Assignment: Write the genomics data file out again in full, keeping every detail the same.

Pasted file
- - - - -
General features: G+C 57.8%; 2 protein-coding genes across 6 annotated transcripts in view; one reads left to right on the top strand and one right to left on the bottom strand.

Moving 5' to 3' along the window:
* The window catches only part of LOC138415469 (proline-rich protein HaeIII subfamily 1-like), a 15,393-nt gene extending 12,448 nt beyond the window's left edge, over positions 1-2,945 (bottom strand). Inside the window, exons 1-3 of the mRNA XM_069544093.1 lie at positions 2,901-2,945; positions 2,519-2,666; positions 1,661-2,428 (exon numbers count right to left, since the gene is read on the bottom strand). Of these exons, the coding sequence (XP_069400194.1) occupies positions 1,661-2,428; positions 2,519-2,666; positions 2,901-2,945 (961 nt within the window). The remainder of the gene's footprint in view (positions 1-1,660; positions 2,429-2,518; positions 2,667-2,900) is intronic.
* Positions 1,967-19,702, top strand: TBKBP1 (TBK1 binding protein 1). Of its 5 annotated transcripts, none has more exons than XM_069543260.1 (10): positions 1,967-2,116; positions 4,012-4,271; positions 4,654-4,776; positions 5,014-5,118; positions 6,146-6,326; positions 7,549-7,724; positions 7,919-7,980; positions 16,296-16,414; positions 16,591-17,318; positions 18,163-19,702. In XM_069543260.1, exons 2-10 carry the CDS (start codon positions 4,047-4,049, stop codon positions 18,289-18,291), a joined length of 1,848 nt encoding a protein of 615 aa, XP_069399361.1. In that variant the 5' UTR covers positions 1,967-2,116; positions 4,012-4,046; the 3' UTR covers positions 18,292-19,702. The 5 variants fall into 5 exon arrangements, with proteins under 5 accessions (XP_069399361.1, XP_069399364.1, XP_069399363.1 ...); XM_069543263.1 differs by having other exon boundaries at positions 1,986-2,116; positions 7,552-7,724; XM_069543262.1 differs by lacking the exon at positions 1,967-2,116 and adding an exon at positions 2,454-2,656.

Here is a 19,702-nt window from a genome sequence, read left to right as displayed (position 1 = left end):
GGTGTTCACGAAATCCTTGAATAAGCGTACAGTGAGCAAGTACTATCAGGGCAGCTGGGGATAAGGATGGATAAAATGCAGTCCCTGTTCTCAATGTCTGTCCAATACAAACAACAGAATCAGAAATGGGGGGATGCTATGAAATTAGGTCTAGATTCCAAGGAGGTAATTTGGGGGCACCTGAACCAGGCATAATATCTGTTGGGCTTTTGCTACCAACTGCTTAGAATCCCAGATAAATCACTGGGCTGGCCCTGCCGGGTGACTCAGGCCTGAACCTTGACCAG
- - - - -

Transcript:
General features: G+C 57.8%; 2 protein-coding genes across 6 annotated transcripts in view; one reads left to right on the top strand and one right to left on the bottom strand.

Moving 5' to 3' along the window:
* The window catches only part of LOC138415469 (proline-rich protein HaeIII subfamily 1-like), a 15,393-nt gene extending 12,448 nt beyond the window's left edge, over positions 1-2,945 (bottom strand). Inside the window, exons 1-3 of the mRNA XM_069544093.1 lie at positions 2,901-2,945; positions 2,519-2,666; positions 1,661-2,428 (exon numbers count right to left, since the gene is read on the bottom strand). Of these exons, the coding sequence (XP_069400194.1) occupies positions 1,661-2,428; positions 2,519-2,666; positions 2,901-2,945 (961 nt within the window). The remainder of the gene's footprint in view (positions 1-1,660; positions 2,429-2,518; positions 2,667-2,900) is intronic.
* Positions 1,967-19,702, top strand: TBKBP1 (TBK1 binding protein 1). Of its 5 annotated transcripts, none has more exons than XM_069543260.1 (10): positions 1,967-2,116; positions 4,012-4,271; positions 4,654-4,776; positions 5,014-5,118; positions 6,146-6,326; positions 7,549-7,724; positions 7,919-7,980; positions 16,296-16,414; positions 16,591-17,318; positions 18,163-19,702. In XM_069543260.1, exons 2-10 carry the CDS (start codon positions 4,047-4,049, stop codon positions 18,289-18,291), a joined length of 1,848 nt encoding a protein of 615 aa, XP_069399361.1. In that variant the 5' UTR covers positions 1,967-2,116; positions 4,012-4,046; the 3' UTR covers positions 18,292-19,702. The 5 variants fall into 5 exon arrangements, with proteins under 5 accessions (XP_069399361.1, XP_069399364.1, XP_069399363.1 ...); XM_069543263.1 differs by having other exon boundaries at positions 1,986-2,116; positions 7,552-7,724; XM_069543262.1 differs by lacking the exon at positions 1,967-2,116 and adding an exon at positions 2,454-2,656.

Here is a 19,702-nt window from a genome sequence, read left to right as displayed (position 1 = left end):
GGTGTTCACGAAATCCTTGAATAAGCGTACAGTGAGCAAGTACTATCAGGGCAGCTGGGGATAAGGATGGATAAAATGCAGTCCCTGTTCTCAATGTCTGTCCAATACAAACAACAGAATCAGAAATGGGGGGATGCTATGAAATTAGGTCTAGATTCCAAGGAGGTAATTTGGGGGCACCTGAACCAGGCATAATATCTGTTGGGCTTTTGCTACCAACTGCTTAGAATCCCAGATAAATCACTGGGCTGGCCCTGCCGGGTGACTCAGGCCTGAACCTTGACCAG